Wednesday, March 17, 2010

Implementations of Slideshow in C# and Clojure

As I promised I would the other day, I went ahead and implemented my stupid little slideshow app in both C# and Clojure. It was an interesting exercise, the more so because I’m not entirely sure what conclusions to draw. I may have more to say about this at some point in the future, but for now I thought I’d just put up the code and share some general observations. So, you can find the C# version here, and the Clojure version here

The app is pretty simple. It starts a low-priority thread that lazily populates a list of filenames that are descendants of a particular directory. Meanwhile, a timer procedure randomly selects one of the filenames out of the ones that have been found so far and invalidates the screen. The repaint simply draws the image centered on a fullscreen window with a black background. If no images have been found yet, then it prints “Working…” on the screen instead.

The Clojure version isn’t really an app, because I wrote all this code really quickly and didn’t bother giving it a main() function, but other than that they’re about as similar as I could make them, given that one is running against Swing on the JVM and the other against Windows Forms on the CLR. I suppose I could have written the Clojure one against Windows Forms as well using ClojureCLR, but honestly it was simply more interesting to me to use Swing, as I’m not familiar with it. And this is anything but a scientific experiment.

For the C# version, I eschewed the Forms designer to keep it closer to the spirit of the Clojure one. And for something like this, where I’m just blasting raw pixels at the screen, I think that was a reasonable choice.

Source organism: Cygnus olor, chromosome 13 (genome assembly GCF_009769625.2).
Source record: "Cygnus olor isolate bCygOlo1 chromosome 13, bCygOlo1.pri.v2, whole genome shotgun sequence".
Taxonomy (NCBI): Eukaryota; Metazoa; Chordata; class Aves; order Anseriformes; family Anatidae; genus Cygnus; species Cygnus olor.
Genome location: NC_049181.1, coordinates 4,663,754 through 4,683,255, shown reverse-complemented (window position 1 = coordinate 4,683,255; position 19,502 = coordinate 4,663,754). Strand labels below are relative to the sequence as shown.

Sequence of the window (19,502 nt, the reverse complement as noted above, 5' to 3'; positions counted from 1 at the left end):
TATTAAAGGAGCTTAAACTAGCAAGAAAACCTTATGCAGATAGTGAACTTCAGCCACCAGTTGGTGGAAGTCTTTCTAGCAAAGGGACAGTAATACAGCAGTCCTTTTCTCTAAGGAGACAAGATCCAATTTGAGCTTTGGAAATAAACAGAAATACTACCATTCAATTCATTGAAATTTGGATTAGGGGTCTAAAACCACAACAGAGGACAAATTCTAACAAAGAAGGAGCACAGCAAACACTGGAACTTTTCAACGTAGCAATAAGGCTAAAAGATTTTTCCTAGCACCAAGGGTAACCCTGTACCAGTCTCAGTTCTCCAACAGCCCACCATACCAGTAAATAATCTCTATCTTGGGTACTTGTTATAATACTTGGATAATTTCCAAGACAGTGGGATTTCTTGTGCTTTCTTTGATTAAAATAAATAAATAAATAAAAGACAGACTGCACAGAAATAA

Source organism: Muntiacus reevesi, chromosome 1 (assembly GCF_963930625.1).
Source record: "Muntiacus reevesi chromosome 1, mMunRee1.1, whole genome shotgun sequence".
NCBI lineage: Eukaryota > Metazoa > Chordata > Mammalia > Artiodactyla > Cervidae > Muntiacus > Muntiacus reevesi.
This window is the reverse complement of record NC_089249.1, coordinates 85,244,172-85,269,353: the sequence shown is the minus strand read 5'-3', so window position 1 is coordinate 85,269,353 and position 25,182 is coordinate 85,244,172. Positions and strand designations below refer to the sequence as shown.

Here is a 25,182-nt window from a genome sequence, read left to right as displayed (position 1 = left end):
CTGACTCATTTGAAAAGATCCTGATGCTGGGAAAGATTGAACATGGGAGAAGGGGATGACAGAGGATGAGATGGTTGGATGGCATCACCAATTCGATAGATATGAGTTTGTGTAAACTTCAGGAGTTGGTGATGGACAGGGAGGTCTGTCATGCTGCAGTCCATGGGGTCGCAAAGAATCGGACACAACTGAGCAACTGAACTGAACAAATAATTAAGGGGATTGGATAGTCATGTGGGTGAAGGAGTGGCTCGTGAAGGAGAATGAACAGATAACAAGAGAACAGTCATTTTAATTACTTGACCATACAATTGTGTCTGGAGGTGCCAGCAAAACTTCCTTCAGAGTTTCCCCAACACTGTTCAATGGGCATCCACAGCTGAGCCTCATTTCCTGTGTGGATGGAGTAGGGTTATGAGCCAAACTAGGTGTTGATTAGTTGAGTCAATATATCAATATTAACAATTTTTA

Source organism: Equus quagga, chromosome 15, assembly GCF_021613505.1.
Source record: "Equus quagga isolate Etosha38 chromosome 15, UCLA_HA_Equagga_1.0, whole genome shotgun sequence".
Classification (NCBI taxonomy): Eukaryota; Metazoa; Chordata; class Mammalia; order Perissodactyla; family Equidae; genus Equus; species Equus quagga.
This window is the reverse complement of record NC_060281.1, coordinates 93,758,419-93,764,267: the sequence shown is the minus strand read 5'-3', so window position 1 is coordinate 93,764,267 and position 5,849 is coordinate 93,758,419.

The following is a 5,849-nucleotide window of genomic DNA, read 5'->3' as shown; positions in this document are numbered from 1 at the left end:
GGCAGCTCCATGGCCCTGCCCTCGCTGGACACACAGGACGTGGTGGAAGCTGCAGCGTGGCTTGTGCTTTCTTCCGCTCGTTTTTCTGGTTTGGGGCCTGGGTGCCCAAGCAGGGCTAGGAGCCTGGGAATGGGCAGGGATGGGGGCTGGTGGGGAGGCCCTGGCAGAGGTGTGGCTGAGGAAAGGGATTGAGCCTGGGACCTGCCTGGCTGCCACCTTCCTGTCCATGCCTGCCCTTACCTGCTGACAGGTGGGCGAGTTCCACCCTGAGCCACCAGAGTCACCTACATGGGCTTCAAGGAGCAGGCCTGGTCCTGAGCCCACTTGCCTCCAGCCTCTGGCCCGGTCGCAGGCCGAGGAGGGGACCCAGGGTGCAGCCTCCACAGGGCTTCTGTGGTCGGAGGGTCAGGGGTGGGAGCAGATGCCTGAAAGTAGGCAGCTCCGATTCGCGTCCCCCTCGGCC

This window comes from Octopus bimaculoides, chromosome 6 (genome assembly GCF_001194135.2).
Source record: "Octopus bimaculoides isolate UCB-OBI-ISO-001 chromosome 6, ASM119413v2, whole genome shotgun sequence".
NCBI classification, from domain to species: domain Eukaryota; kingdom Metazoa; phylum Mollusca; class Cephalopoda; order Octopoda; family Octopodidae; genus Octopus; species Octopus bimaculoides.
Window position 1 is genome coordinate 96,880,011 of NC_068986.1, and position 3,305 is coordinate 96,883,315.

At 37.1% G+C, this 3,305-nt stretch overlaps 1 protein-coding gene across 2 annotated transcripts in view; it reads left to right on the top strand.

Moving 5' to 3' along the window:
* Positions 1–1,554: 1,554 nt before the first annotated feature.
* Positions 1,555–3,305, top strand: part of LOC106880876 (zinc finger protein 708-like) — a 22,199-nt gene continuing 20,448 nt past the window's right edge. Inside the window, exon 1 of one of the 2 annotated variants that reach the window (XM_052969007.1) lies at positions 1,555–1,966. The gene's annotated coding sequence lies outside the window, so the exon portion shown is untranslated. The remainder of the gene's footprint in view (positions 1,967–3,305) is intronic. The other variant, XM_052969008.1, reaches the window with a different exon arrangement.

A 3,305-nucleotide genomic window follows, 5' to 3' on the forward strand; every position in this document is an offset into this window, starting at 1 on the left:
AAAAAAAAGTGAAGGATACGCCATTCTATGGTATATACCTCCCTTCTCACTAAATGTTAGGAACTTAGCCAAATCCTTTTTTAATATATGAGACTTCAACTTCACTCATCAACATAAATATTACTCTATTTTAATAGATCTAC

I wrote the Clojure version first. Perhaps that was a bad choice, since it meant I spent a lot more time on the Clojure one, since I had to figure out all the little details, like how to center an image in a region. It certainly made the C# version a lot easier to write, since I was pretty much just translating. But the C# version probably would have been easier for to write in any event, since I’ve been writing C# professionally for almost 10 years, and Clojure in my spare time for less than two.

One thing that surprised me a bit is that the Clojure version turned out to be not much shorter than the C# version. Indeed, if I had put closing braces on the same line as the statement they close (which is like the Clojure style I use), I’d bet they’re about the same. I had expected it to be quite a bit more compact, since, as I’ve said before, my experience with Clojure has been that it generally lets you be more concise. In this case, I suspect it has to do with the fact that I had a lot of Swing-related code, which doesn’t lend itself strongly to the sorts of concision that Clojure supports. Or it could be the fact that I’m a Clojure n00b, and just don’t know how to structure the code to hit a good balance of terseness with readability. Certainly, I could make it a bit shorter by inlining calls to things like make-frame. Other recommendations as to how better to write either version would be more than welcome.

Both versions of the code are pretty rough, as I wrote them essentially while I was waiting for stuff to install on a VM. I’d definitely clean them up more if I were going to do anything with them, but I figured it was better to get it up here than to wait potentially forever to get it polished. Really, I’m just trying to point out that not all my code looks this crappy. :)

You’ll note that in the Clojure version, I use an atom to store the list of filenames. That’s not because I’m taking advantage of Clojure’s awesome concurrency support, it’s because it was a convenient thing to do. Note that the C# version doesn’t bother with synchronization at all, since I’ve only got two threads, and one is only reading, and one is only appending. If I wanted to get fancier with the threads (e.g. have another thread doing look-ahead loading of the next image), then I might have to start doing synchronization. I’d be in good shape on the Clojure side then, since not much would have to change, and the fact that Clojure values are immutable really helps. I don’t think the C# version wouldn’t need too much work, but I’d have to think about it more to be sure, and it would depend on exactly what I was trying to do.